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A Journal on Internal Medicine

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Panminerva Medica 2006 December;48(4):223-30

language: English

Chronic obstructive pulmonary disease and sleep: the interaction

Urbano F., Mohsenin V.

Section of Pulmonary and Critical Care Medicine Yale University School of Medicine Yale Center for Sleep Medicine New Haven, CT, USA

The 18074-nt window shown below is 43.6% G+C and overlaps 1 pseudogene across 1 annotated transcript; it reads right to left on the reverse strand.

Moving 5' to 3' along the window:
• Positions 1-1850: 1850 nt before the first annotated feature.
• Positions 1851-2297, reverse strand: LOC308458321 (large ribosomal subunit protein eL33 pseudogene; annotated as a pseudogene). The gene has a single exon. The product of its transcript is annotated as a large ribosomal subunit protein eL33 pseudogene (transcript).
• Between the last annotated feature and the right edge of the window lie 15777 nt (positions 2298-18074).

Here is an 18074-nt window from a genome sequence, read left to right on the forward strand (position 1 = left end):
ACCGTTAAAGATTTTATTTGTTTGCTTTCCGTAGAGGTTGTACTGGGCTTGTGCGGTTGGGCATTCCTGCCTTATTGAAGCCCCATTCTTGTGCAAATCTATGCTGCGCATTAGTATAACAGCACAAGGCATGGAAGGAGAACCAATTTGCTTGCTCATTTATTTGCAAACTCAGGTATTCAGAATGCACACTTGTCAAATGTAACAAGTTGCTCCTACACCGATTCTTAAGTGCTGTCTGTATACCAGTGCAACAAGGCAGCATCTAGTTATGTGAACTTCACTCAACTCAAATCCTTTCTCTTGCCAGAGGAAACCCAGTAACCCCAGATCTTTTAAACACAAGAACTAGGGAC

Chronic obstructive pulmonary disease (COPD) is the fourth leading cause of death, affecting 14 millions adults in the United States. Symptoms related to sleep disturbances are common in individuals with moderate to severe COPD, particularly in the elderly, which is commonly manifested as morning fatigue and early awakenings. One major cause of morbidity in this population is abnormalities in gas exchange and resultant hypoxemia as they can lead to elevated pulmonary pressures, dyspnea and in severe cases right ventricular overload and failure. Sleep has profound adverse effects on respiration and gas exchange in patients with COPD. There are several mechanisms underlying nonapneic oxygen desaturation during sleep. They include decreased functional residual capacity, diminished ventilatory responses to hypoxia and hypercapnia, impaired respiratory mechanics, diminished arousal, respiratory muscle fatigue, diminished nonchemical respiratory drive, increased upper airway resistance, and the starting point of baseline saturation values while awake on the oxyhemoglobin dissociation curve. Smoking cessation, bronchodilation, inhaled steroids in those with a reversible component and pulmonary rehabilitation are corner stones of treatment of COPD. The goals of therapy for the clinician should be to improve lung mechanics as well as gas exchange ultimately leading to better sleep quality and health status.

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